members in the news

New Locations The new office of Adams Jones Law Firm, P.A. opened late last year at 112 N. Star in El Dorado. When the office opened, it was planned for Jason Reed, shareholder attorney, to staff the office part-time until business increases. Adams Jones, based in Wichita, handles probate, estate planning, real estate transactions and general business transactions.

Notables Stephen Ariagno and Kurt Kerns of the Warrior Lawyers were recognized by the Missouri and Kansas 2017 edition of Super Lawyers. It is the 11th year they have earned this recognition. McPherson County Attorney Greg Benefiel was covered by the McPherson News for discussing the significant backlog of cases that had accumulated in the office before he came aboard three months ago. He specified that while he had not yet begun working through them, he is hopeful that with a third prosecutor being hired and with hoped-for case management software, they will be successful in working through the backlog over time. Gary Austerman, Michael Morris and David Steed of Klenda Austerman have been recognized in the Missouri & Kansas 2017 edition of Super Lawyers. Aaron Good, Chasity Helm and Eric Lomas were also recognized as Rising Stars. Stephen Blaylock, Charles Harris, Jeffrey Lowe, Lynn Ward and Michael Wilson, fellows of the American Academy of Matrimonial Lawyers, have been recognized by the Missouri & Kansas edition of Super Lawyers. Matthew Olson and Laura Poschen were also recognized as Rising Stars. Joe Dickinson, Harvey County Chief District Judge, was appointed to the Chief Judges Council which provides the Supreme Court with “ground-level perspective on issues facing Kansas courts,” announced Chief Justice Lawton Nuss. Nuss also appointed 17th Judicial District Chief Judge Preston Pratt and reappointed Chief Judges Kim W. Cudney, R. Wayne Lampson and Nicholas M. St. Peter to the sevenmember council. Also on the council are Reno County Chief Judge Patricia Macke Dick and Chief Judge David A. Ricke of the 13th Judicial District. Robert L. Farmer, a partner in the firm of Nuss & Farmer PA in Fort Scott, has joined The Expert Network, an invitationonly service for distinguished professionals. He was selected for this honor based on peer reviews and ratings in addition to dozens of recognitions and achievements throughout his career. Farmer received his Juris Doctorate from The University of Kansas School of Law and has spent 45 years in service to the law. Cameron & Herrman P.A. of Wichita has been named a 2017 10-Best Family Law Firm for Client Satisfaction by The American Institute of Family Law Attorneys.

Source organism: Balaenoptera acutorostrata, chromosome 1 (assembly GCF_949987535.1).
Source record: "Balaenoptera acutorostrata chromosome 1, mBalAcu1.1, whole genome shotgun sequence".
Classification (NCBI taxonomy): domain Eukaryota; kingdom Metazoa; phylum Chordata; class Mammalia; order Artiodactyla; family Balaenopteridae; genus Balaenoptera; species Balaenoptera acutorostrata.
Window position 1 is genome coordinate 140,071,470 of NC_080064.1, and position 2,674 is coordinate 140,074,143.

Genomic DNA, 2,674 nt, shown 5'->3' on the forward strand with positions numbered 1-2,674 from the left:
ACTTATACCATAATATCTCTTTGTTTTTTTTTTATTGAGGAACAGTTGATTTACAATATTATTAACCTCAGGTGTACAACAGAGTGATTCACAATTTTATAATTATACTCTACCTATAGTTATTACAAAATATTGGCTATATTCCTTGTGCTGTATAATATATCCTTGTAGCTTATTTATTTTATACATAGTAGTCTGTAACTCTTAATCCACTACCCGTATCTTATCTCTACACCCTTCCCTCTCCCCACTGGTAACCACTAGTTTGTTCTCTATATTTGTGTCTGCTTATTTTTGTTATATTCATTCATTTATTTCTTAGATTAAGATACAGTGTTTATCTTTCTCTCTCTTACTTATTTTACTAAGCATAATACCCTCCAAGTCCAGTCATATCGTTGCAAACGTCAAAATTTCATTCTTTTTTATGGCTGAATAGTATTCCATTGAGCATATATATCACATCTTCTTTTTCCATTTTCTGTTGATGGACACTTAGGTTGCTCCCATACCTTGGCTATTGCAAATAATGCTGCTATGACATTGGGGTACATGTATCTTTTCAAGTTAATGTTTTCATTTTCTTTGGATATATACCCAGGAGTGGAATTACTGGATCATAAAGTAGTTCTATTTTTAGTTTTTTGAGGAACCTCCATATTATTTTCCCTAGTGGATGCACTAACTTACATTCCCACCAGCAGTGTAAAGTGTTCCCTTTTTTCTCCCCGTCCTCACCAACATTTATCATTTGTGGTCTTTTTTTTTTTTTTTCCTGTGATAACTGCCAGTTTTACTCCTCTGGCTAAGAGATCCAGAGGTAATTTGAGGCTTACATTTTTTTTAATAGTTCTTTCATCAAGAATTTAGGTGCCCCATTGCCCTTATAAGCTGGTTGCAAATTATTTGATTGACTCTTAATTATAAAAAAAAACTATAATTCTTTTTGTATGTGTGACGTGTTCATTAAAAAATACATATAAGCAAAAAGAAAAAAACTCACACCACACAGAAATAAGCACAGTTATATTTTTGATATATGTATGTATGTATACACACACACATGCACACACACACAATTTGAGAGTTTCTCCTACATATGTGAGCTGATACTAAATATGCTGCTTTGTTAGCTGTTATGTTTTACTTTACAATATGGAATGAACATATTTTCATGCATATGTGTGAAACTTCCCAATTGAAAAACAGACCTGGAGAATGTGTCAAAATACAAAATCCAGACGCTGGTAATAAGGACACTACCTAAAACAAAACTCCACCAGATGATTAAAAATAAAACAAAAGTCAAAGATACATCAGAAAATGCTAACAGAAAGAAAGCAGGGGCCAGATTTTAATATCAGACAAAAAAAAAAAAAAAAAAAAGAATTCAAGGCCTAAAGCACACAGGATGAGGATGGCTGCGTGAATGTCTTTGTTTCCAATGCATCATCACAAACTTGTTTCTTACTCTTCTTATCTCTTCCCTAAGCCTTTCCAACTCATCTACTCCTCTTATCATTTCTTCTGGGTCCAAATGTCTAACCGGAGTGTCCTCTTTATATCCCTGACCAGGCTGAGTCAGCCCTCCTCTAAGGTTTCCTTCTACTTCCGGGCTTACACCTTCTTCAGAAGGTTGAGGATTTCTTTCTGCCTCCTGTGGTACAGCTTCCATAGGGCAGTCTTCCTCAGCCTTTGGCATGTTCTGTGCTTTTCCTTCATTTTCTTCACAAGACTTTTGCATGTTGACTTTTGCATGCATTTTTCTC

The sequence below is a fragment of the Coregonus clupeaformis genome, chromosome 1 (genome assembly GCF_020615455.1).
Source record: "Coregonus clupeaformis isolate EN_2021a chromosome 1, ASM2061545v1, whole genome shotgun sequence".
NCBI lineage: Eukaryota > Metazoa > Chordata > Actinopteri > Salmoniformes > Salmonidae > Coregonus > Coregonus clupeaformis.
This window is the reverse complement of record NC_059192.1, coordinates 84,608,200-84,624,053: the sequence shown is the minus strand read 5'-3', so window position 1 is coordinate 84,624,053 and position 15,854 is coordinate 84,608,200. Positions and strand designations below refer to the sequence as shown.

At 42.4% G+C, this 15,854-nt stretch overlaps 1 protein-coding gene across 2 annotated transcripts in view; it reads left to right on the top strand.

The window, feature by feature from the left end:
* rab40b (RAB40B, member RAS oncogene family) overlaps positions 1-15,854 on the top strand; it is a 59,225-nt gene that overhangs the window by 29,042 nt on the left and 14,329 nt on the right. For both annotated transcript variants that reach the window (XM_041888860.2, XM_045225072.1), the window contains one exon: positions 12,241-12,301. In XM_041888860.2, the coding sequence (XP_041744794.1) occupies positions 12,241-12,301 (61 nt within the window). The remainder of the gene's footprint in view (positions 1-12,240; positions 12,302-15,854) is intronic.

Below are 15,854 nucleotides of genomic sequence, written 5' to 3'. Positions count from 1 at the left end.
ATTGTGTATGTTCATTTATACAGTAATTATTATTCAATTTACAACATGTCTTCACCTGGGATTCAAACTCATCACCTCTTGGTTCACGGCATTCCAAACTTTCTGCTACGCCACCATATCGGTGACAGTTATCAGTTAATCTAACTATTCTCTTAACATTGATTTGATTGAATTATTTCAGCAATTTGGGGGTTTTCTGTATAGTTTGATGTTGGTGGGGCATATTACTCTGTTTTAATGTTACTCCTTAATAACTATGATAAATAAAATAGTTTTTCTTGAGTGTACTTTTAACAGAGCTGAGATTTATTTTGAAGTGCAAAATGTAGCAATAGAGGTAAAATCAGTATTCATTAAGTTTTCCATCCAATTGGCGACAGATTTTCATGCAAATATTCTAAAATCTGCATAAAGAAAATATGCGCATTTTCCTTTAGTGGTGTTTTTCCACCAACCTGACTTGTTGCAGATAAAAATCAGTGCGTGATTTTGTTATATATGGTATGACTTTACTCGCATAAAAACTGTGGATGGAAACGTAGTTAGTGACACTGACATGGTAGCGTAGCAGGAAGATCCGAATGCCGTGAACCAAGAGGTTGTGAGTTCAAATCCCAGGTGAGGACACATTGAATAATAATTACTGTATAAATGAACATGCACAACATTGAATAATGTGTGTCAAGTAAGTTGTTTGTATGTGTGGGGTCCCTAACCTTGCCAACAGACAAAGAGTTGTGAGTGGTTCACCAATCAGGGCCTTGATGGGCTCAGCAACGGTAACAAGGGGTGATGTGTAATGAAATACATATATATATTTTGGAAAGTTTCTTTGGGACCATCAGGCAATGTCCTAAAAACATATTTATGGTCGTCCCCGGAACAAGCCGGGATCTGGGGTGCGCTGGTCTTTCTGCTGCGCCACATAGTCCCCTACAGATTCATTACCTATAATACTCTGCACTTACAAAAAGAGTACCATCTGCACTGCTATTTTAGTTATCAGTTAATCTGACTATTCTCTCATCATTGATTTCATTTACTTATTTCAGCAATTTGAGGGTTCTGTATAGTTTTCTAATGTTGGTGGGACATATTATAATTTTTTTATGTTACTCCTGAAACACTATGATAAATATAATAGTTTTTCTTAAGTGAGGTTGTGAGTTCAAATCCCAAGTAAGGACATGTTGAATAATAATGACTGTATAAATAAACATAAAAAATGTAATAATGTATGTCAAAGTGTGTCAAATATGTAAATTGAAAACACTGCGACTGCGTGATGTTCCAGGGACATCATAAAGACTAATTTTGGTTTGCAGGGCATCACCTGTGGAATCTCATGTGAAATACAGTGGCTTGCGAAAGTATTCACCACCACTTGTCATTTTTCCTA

Van Hampton was reappointed by the Kansas Supreme Court to serve as chief judge of the 16th Judicial District—a 2-year term ending on Dec. 31, 2019. He has been a district court judge since 1995, presiding over cases in Ford, Gray, Mead, Clark, Comanche and Kiowa counties. He is a graduate of Oral Roberts University School of Law; he also earned a degree in agricultural law from the University of Arkansas. Tom Harris, an attorney in private practice in Valley Center, has been appointed to serve on the board of the Newton Medical Center. Allison Maxwell Hibler has been accepted as a member of the law firm of Sloan, Eisenbarth, Glassman, McEntire & Jarboe, LLC. Hibler joined the firm as a law clerk while still a law student at Washburn University School of Law and accepted a permanent position upon graduation. Her practice focuses exclusively on family and divorce law. 2018 officers of the Kansas Association of Defense Counsel (KADC) are William Townsley, Fleeson, Gooing, Coulson & Kitch, LLC, President; Zach Chaffee-McClure, Shook, Hardy & Bacon, LLP, President-Elect; Shannon Wead, Foulston Siefkin, LLP, Secretary; Lora Jennings, Martin, Pringle, Oliver, Wallace & Bauer, LLP, Treasurer; Sarah Warner, Thompson, Ramsdell, Qualseth & Warner, PA, Past-President; Mark Katz, Coronado Katz, LLC, DRI Representative. Judge Steve Leben of the Kansas Court of Appeals received the 2017 Chief Justice Richard W. Holmes Award of Merit, the American Judges Association’s highest award for contributions to the judiciary. Leben was recognized for his national work promoting procedural fairness in court, as co-author of AJA white papers on procedural fairness and the mental aspects of judging, and as longtime editor of Court Review, the AJA’s quarterly journal. The award was named for Kansas Supreme Court Chief Justice Richard Holmes who received the AJA’s Award of Merit in 1992. It was renamed in his honor in 2000, a year after Holmes passed away. Martin Pringle Attorneys at Law, a Wichita firm, is a 7-time Finalist in the Wichita Business Journal’s Best Places to Work competition. The WBJ then uses the information for its Book of Lists which provides readers with more than 1,000 of the top area companies in their fields, by ranking. Ryan K. Meyer has been named a member at Fleeson, Gooing, Coulson & Kitch, L.L.C. He has been an associate at the firm since 2012 and previously served as law clerk to the Hon. J. Thomas Marten of the United States District Court for the District of Kansas. William R. Mott was reappointed by the Kansas Supreme Court to serves as chief judge of the 30th Judicial District through Dec. 31, 2019. Mott, a Wellington native, earned his law degree at the Washburn University School of Law. He has been a district judge in the 30th since 2007, presiding over cases primarily in Sumner County. | February 2018 55